"Big Game" has a cool premise that could have been awesome.  Drop a suit like The President of the United States in the European alpine and watch him rise to the occasion to overcome his chasers with elaborate and thrilling survival obstacles and encounters.  That's gold!  We never get that.  We get the equivalent of knockoff IKEA furniture which was already cheap to begin with.  Anything resembling a plot twist has the strength of a wet pasta noodle.  There is zero peril or suspense and just more layers of inept cheese.  All the cliches are here, from the monologuing villains to the inability of any evil character to hit any target with any single bullet from a hailstorm of automatic fire of extremely low difficulty.

With Bill Moore a wimp, that leaves the movie's heroics to the dumb Finnish teenager who offers absolutely nothing of skill or consequence that could ever be seriously taken as a threat worthy of pulling this whole rescue off.  Sure, the plot is already a stretch, but you need to at least have some kind of heft or plausibility.  Does that stop writer-director Jalmari Helander and make him reconsider or clean thing up?  Nope.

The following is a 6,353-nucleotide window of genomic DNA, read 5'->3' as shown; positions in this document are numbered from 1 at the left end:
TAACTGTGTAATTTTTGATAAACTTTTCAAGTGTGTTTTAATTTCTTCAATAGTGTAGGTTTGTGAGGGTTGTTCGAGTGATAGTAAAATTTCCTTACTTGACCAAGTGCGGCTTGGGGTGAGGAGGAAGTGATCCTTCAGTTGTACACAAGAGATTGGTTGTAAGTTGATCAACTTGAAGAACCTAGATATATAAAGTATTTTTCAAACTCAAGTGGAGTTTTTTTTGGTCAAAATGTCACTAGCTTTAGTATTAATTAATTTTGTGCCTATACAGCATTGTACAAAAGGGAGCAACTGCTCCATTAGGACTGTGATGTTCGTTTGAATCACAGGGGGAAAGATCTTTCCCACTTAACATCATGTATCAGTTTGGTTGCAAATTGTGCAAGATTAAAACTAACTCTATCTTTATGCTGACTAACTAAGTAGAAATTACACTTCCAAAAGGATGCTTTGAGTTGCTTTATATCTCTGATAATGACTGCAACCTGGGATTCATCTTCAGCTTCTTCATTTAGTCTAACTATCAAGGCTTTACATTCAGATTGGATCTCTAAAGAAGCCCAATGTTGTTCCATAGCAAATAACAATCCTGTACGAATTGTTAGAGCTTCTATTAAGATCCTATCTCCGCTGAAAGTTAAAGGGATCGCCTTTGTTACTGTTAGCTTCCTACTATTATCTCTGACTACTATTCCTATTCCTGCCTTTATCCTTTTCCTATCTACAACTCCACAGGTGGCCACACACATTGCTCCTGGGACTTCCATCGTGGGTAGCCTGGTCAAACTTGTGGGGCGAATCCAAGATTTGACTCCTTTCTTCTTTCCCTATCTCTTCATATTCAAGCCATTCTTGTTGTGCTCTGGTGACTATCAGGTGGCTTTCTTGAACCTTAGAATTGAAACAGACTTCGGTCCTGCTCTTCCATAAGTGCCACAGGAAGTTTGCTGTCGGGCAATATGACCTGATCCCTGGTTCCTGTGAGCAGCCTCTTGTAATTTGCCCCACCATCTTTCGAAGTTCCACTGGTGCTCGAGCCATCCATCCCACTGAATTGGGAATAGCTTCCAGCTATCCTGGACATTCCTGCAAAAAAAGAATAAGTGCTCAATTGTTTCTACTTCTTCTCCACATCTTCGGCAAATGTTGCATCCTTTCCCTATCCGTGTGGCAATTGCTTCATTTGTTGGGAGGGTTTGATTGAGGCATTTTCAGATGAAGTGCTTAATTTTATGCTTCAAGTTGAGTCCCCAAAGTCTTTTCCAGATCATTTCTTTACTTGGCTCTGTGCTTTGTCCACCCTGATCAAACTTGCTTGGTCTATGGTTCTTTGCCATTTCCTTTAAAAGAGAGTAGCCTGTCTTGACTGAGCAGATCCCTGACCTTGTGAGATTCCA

Tommila's Oskari is the actual star of the movie.  He gets all the cool stuff.  They bathe his character in cheap, roaring, repetitive patriotic music that would make Hans Zimmer's ears bleed, and that's saying something.  They move him with so much slow-motion hero cinematography that it would make John Woo throw up, and that's saying something (OK, I've gone too far, last one).  How much cheesy slo-mo?  Well, "Big Game" is just a tick under 90 minutes.  If they moved all of the scenes at full speed, I would estimate that the film would be over in 24 minutes.  That's like an episode of "Family Feud" and that has more unpredictability and excitement, all at senior citizen speed.  It's all so incredibly hokey and overcooked and wasted on a heroic wannabe who can't even muster a Kevin McAllister "Home Alone" effort of resourcefulness or ingenuity.  

Once again, don't feel sorry for any of these stars.  They got paid handsomely for this and its embarrassing.  They signed up for this and likely didn't have to.  In case you have forgotten this famous fact, no star's films in the world have made more money than those of Samuel L. Jackson.  Combining his work in any acting or filmmaking capacity, his films have earned just over $4.5 billion dollars domestically and over $11.4 billion dollars globally.  We get that pimps never stop pimping, but Samuel L. doesn't need this paycheck.  He doesn't need Finnish street cred.  He's past that.  You're the coolest cat on the planet. Stop making straight-to-video junk like this.  You're not Adam Sandler!  Stop making crap for the money.